Why Travel Companies Need A Blog
As a travel brand, the importance of having a blog can't be overstated.
Sure, it might seem time-consuming to maintain. You've got a business to run and frankly, a blog just sounds like more effort, right?
But here's the thing. The benefits of having a blog hugely outweigh the commitment needed to keep it going ... benefits that you might not even know about.
Need some persuading?
Here’s a quick guide to just some of the ways a blog can benefit your travel business.
Boosts search engine ranking
The search engines are constantly hunting for fresh content, making the frequent nature of blogging a great way to boost SEO.
Each newly published post acts like a waving flag, alerting the likes of Google that your site is active. It also adds another indexed page, which has been shown to increase leads.
Now, the process of producing effective SEO content is a post in itself. But in essence, writing content that contains the kind of keywords travel customers are using when researching a trip will give you more chance of showing up during their search.
The net result? You'll gain more eyeballs on your site, generate more leads and potentially bag more bookings.
Here's another thing to bear in mind: creating quality content can result in your posts being shared across the web.
Blogs can also pick up links from other industry-related websites who reference your material. Along with the added exposure, gaining links from reputable sites can add to the credibility search engines place on your site, too.
Some people know exactly what kind of trip they're looking for when they visit your site. Others are looking for a spark of inspiration. So, go inspire them!
Putting together a feature like 5 tips for haggling in Marrakech or where to find the best street food in Bangkok will help paint a vivid picture of a place they might never have considered visiting. Or potentially knew nothing about.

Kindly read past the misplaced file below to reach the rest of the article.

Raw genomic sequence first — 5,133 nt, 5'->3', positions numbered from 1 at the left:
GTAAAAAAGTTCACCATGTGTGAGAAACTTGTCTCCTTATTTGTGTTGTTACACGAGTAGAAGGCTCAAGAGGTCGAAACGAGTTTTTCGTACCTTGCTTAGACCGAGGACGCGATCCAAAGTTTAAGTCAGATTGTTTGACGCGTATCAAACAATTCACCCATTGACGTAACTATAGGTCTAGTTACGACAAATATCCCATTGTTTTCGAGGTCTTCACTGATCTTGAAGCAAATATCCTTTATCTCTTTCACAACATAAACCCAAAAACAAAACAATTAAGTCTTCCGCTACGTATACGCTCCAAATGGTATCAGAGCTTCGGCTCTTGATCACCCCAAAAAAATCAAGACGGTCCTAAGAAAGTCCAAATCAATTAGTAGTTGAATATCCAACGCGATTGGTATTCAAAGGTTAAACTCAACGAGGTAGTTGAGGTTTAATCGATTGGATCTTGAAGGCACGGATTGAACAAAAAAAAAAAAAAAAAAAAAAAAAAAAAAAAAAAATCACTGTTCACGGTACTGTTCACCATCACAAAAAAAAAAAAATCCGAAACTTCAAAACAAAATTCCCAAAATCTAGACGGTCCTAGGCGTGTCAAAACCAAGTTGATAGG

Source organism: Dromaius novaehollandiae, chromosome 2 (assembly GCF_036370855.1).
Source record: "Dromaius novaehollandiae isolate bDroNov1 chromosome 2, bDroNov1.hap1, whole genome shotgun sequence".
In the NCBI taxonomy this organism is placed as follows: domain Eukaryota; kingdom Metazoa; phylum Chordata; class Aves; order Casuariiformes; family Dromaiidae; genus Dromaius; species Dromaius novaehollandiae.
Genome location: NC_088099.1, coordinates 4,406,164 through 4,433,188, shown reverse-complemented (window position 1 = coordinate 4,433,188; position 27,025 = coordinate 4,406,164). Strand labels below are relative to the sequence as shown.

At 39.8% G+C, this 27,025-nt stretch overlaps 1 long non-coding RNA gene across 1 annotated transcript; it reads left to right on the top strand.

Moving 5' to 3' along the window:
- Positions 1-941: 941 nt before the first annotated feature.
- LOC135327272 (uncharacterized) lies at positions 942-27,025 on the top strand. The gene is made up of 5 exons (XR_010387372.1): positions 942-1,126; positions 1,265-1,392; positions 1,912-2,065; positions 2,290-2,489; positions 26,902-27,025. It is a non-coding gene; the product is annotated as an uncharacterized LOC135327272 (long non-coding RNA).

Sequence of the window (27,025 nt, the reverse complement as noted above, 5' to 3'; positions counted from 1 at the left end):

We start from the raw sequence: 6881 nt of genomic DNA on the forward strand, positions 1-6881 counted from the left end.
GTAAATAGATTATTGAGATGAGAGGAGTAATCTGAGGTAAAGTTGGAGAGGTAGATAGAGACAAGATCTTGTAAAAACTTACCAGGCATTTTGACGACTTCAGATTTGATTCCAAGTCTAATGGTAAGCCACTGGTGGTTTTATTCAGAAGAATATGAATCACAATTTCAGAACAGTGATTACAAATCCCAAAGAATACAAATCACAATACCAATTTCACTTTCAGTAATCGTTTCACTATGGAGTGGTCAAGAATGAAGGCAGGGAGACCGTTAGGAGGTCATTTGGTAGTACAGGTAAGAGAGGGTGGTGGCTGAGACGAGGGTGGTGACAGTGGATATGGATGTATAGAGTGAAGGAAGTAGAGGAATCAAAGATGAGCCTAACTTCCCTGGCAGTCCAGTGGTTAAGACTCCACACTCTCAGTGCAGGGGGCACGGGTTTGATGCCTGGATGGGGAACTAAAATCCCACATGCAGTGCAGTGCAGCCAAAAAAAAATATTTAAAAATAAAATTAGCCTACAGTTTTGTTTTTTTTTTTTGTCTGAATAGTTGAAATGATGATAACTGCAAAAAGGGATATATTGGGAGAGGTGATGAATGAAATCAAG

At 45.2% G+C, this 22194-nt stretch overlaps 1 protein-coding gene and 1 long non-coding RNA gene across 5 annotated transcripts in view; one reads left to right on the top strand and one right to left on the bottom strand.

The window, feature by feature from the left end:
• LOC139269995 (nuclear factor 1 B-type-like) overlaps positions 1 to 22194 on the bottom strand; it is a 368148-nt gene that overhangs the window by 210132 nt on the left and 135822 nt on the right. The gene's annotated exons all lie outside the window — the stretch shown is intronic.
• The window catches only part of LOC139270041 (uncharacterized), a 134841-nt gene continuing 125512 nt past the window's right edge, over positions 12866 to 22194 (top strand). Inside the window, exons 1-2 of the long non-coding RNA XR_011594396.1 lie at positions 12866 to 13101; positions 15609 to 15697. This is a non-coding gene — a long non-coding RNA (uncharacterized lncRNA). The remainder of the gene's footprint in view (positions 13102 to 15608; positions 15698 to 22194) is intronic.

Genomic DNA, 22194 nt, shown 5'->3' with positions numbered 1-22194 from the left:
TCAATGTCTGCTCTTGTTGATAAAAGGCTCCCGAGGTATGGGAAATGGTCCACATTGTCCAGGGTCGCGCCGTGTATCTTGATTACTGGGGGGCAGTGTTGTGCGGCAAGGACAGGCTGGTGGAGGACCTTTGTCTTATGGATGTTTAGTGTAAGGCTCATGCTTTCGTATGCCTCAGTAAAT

That's the power of a blog. It provides a platform to tell a story, immerse people in an exotic new culture or give them practical advice they can use on their next trip.
Each post you produce can be a one-off. But it can also form part of a themed series that together, make up a more in-depth feature.
You could cover a popular destination and focus on different regions each week. Or you might want to separately write about a country's cuisine, top tourist destinations, best beaches and so on.
Use your blog effectively and it'll help sell the unique experiences you offer in the most powerful way possible.
Increases sales leads
In a 2009 study by HubSpot, companies who had a blog were found to receive 55% more website visitors than businesses without blogs.
More recently, a digital influence report by Technorati showed blogs are the 3rd most influential digital resource for consumer purchases, and the 5th most used online service.
When it comes to winning more bookings, that's a lot of persuasive clout. So, how do you go about maximising this potential?
Place internal links within your travel articles that take customers to the page of the destination you’re featuring. Also, include a strong call-to-action at the end of each post to encourage customers to discover more about the trips you offer.
If you wrote a piece on America's greatest theme parks, take the opportunity to move customers towards the relevant buying section of your website. Saying something as simple as:
“If you liked this feature on America’s Greatest Theme Parks, check out the latest deals on our American itineraries.”
... could lead an interested visitor one step closer to actually booking a trip with you.
The job of your website is to lead potential customers down the sales funnel towards a point where they decide to buy from you. There isn’t much room for under-the-radar travel copy when you’re trying to convince people to book a tour or reserve a hotel room.
But a blog is different.
For the most part, your travel blog is there to educate, inform, answer potential questions or simply entertain. It acts as the human face of your business, providing a space where customers don’t feel like they’re being sold to.
It’s a softer, subtle and more helpful approach that offers value to the customer without it being so very obvious you’re trying to sell to them.
You might claim to know a particular region inside out, but how do you convince everyone else you’re the travel industry expert?
Whatever area you’re trying to demonstrate expertise in, you need to go beyond simply telling people you’re a specialist – you need to show them.
Example - if you sell trips to the Middle East, you could produce specific travel stories on the region with well-researched, insider tips. This might include describing the magic of camping under the stars in the Sahara, or listing the top 5 restaurants in Cairo.
If you don’t have a specific area of expertise, you can simply post a broader range of travel-related content that demonstrates you’re on top of the latest travel trends and that crucially – you’re passionate about the experiences you’re selling.